Philippines: Indigenous women impacted by militarization for large-scale mining

 Philippine Mining Act of 1995

The Philippines has a great variety of minerals, including gold, copper, nickel, chromite, manganese, silver and iron. Mineral extraction increased rapidly after it was liberalized by the Philippine Mining Act of 1995, which gives full rights to foreign transnational mining corporations in indigenous territories, including 100% ownership, repatriation of profit and tax holidays thus violating indigenous peoples’ ancestral land rights.

Large-scale mining by foreign firms has become the key to national development for the government of the Philippines, which has put the ancestral domains of indigenouspeoples increasingly under threat of encroachment and has militarized the territories of indigenous communities to force the entrance of large-scaledevelopment projects.

Militarization has especially impacted indigenous women. “When our communities are militarised, we indigenous women not only struggle with the fear and abuse that comes with militarisation of the hinterlands due to mining interests, but we suffer a loss in livelihood as well. A militarised environment makes it difficult for us to access farms due to displacement, checkpoints, curfews, and other types of abuses. Due to influences brought by foreign companies, government soldiers, and others, the role of women in indigenous communities is now changing more rapidly, disintegrating and evolving into the objectified concept of a woman. The rise of sexual harassment, sexual abuse, and sexual violence is greatly increased due to militarisation. These violations happen in a climate of impunity. These abuses are most often denied by the military, as well as national and local governments.”

Militarisation in mining areas has intensified in 2008 with the introduction of the Investment Defence Force, composed of members of the Armed Forces of the Philippines, tasked to protect extraction projects from those who stand in the way of “development”.

In November 2012, an international fact-finding mission of the Observatory for the Protection of Human Rights Defenders highlighted the effects of the ongoing militarization in the region, where the army has taken up the role of law enforcement, multiple illegal private armies have emerged, and paramilitary groups have been legalized, all of which contributes to the spread of human rights violations with impunity.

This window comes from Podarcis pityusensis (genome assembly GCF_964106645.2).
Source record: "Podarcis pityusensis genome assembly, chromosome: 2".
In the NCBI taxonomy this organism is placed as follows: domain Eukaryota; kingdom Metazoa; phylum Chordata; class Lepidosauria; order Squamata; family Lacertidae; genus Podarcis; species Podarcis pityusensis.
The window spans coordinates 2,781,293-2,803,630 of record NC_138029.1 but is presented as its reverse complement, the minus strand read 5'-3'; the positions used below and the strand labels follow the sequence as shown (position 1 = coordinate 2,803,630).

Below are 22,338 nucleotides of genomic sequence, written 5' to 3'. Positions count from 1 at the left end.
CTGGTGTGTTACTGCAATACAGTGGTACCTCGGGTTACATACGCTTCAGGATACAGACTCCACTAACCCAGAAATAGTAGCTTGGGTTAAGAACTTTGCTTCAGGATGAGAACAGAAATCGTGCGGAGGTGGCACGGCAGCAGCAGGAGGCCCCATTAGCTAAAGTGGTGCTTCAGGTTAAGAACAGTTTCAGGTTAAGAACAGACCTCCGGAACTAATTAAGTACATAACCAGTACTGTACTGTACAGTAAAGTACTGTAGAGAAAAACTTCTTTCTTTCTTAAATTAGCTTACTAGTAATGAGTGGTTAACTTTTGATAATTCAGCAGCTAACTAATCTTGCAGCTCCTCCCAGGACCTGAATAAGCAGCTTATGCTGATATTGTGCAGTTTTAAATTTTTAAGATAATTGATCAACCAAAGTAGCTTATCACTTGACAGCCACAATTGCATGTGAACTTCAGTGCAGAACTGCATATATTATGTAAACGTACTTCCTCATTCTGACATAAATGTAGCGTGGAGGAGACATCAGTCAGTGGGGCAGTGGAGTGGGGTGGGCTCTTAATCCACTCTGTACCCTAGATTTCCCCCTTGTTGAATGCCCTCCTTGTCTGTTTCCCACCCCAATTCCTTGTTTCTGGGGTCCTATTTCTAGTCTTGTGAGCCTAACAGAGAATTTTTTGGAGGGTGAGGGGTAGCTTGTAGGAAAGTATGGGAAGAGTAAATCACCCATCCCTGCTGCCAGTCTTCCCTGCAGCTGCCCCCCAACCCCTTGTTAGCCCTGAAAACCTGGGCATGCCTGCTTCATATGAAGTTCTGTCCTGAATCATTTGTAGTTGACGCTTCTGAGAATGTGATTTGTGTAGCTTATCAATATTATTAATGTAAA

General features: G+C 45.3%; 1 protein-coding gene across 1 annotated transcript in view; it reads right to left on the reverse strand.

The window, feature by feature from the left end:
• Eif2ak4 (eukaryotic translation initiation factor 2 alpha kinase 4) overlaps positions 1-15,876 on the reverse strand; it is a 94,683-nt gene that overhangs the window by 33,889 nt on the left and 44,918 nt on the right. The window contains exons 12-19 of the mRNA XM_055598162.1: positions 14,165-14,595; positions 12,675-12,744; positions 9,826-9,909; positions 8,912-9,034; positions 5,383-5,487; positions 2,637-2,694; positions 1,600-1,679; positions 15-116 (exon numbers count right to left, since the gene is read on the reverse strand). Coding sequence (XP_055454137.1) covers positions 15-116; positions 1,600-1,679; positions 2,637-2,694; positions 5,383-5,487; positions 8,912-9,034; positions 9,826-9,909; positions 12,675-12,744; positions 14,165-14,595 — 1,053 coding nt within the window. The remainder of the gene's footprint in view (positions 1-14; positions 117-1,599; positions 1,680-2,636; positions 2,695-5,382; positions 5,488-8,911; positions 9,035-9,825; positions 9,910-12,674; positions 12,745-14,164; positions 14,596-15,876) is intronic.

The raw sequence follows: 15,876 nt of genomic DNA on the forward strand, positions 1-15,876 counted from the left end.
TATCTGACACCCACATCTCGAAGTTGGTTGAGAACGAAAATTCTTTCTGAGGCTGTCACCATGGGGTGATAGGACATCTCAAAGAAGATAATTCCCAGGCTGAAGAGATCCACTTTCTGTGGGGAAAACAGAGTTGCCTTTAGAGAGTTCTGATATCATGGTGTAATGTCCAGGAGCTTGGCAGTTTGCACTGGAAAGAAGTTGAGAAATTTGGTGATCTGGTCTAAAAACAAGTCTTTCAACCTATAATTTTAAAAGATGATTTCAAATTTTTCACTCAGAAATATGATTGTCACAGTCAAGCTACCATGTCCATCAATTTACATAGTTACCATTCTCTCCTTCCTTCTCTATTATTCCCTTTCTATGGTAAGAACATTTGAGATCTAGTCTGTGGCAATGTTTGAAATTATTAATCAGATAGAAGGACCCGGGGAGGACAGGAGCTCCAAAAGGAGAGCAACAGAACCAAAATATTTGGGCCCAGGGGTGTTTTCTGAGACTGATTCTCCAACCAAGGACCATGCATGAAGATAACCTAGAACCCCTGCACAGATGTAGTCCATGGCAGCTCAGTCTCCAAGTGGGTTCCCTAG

While large-scale mining operations have negative consequences for those who live in nearby areas, the disproportionate impact on indigenous people make them more vulnerable to many types of human rights violations, including appropriation of land resulting in massive displacement; large-scale destruction of forests and agricultural land; pollution of soil and rivers with toxic chemicals;; disintegration of indigenous society and culture; and the marginalisation of women as food producers in the subsistence economy.

Women Human Rights Defenders (WHRD) are human rights activists who defend women’s rights. In Philippines, the indigenous WHRDs are at the forefront of the struggle against destructive mining in their communities throughout the Philippines, and they have been targeted by State and non-State actors – or by both acting in collaboration. In the case of the community struggle in the province of Itogon, against open-pit mining by Benguet Corporation, indigenous WHRDs played an important role in preventing the expansion of the open-pit mines. Save the Apayao People’s Organisation, a protest group against mining in the mountain range (Cordillera) has strong women leaders resisting the entry of UK’s Anglo-American and Australia’s Oxiana Gold mining companies.

Exchange visits, study tours within a region,the country and to other countries and sharing up-to-date information on mining and actions taken by women and people among organizations working on mining issues have been implemented in an effort to strengthen local communities. This has allowed the groups to give a prompt response to emerging and urgent issues on mining which together with a combination of actions including community barricades and rallies resulted in a moratorium on mining as in the case of mountain provinces in the Cordillera region, and a delay in the implementation ofmining projects.

Article based on: “Mining and Women in Asia: Experiences of women protecting their communities and human rights against corporate mining,” Asia Pacific Forum on Women, Law and Development (APWLD), ; “Defending Ancestral Lands: Indigenous Women Human Rights Defenders In The Philippines,” AWID,